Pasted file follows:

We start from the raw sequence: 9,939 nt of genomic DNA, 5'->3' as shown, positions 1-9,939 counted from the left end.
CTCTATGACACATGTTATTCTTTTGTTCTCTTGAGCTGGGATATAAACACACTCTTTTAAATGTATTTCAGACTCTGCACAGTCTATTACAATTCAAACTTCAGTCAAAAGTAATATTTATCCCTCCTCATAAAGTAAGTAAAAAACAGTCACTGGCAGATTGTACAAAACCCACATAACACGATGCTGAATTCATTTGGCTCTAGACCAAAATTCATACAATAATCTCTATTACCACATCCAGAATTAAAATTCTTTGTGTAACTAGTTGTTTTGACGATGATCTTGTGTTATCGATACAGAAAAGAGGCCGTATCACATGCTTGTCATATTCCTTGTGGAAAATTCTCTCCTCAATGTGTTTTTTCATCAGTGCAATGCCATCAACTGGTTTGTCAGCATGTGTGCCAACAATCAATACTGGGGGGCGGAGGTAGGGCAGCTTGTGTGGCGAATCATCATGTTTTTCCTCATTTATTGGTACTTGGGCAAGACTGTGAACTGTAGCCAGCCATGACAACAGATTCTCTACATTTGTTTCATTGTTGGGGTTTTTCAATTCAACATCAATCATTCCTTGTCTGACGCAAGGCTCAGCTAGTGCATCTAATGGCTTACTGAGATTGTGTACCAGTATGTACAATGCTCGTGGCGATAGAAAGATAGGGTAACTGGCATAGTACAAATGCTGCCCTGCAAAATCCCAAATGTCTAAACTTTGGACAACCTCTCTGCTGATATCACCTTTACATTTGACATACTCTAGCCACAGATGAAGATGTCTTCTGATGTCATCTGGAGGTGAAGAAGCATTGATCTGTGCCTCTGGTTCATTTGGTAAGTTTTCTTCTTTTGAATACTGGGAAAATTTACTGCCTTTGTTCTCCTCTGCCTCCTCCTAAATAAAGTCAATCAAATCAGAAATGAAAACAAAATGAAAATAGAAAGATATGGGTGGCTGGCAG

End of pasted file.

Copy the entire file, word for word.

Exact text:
We start from the raw sequence: 9,939 nt of genomic DNA, 5'->3' as shown, positions 1-9,939 counted from the left end.
CTCTATGACACATGTTATTCTTTTGTTCTCTTGAGCTGGGATATAAACACACTCTTTTAAATGTATTTCAGACTCTGCACAGTCTATTACAATTCAAACTTCAGTCAAAAGTAATATTTATCCCTCCTCATAAAGTAAGTAAAAAACAGTCACTGGCAGATTGTACAAAACCCACATAACACGATGCTGAATTCATTTGGCTCTAGACCAAAATTCATACAATAATCTCTATTACCACATCCAGAATTAAAATTCTTTGTGTAACTAGTTGTTTTGACGATGATCTTGTGTTATCGATACAGAAAAGAGGCCGTATCACATGCTTGTCATATTCCTTGTGGAAAATTCTCTCCTCAATGTGTTTTTTCATCAGTGCAATGCCATCAACTGGTTTGTCAGCATGTGTGCCAACAATCAATACTGGGGGGCGGAGGTAGGGCAGCTTGTGTGGCGAATCATCATGTTTTTCCTCATTTATTGGTACTTGGGCAAGACTGTGAACTGTAGCCAGCCATGACAACAGATTCTCTACATTTGTTTCATTGTTGGGGTTTTTCAATTCAACATCAATCATTCCTTGTCTGACGCAAGGCTCAGCTAGTGCATCTAATGGCTTACTGAGATTGTGTACCAGTATGTACAATGCTCGTGGCGATAGAAAGATAGGGTAACTGGCATAGTACAAATGCTGCCCTGCAAAATCCCAAATGTCTAAACTTTGGACAACCTCTCTGCTGATATCACCTTTACATTTGACATACTCTAGCCACAGATGAAGATGTCTTCTGATGTCATCTGGAGGTGAAGAAGCATTGATCTGTGCCTCTGGTTCATTTGGTAAGTTTTCTTCTTTTGAATACTGGGAAAATTTACTGCCTTTGTTCTCCTCTGCCTCCTCCTAAATAAAGTCAATCAAATCAGAAATGAAAACAAAATGAAAATAGAAAGATATGGGTGGCTGGCAG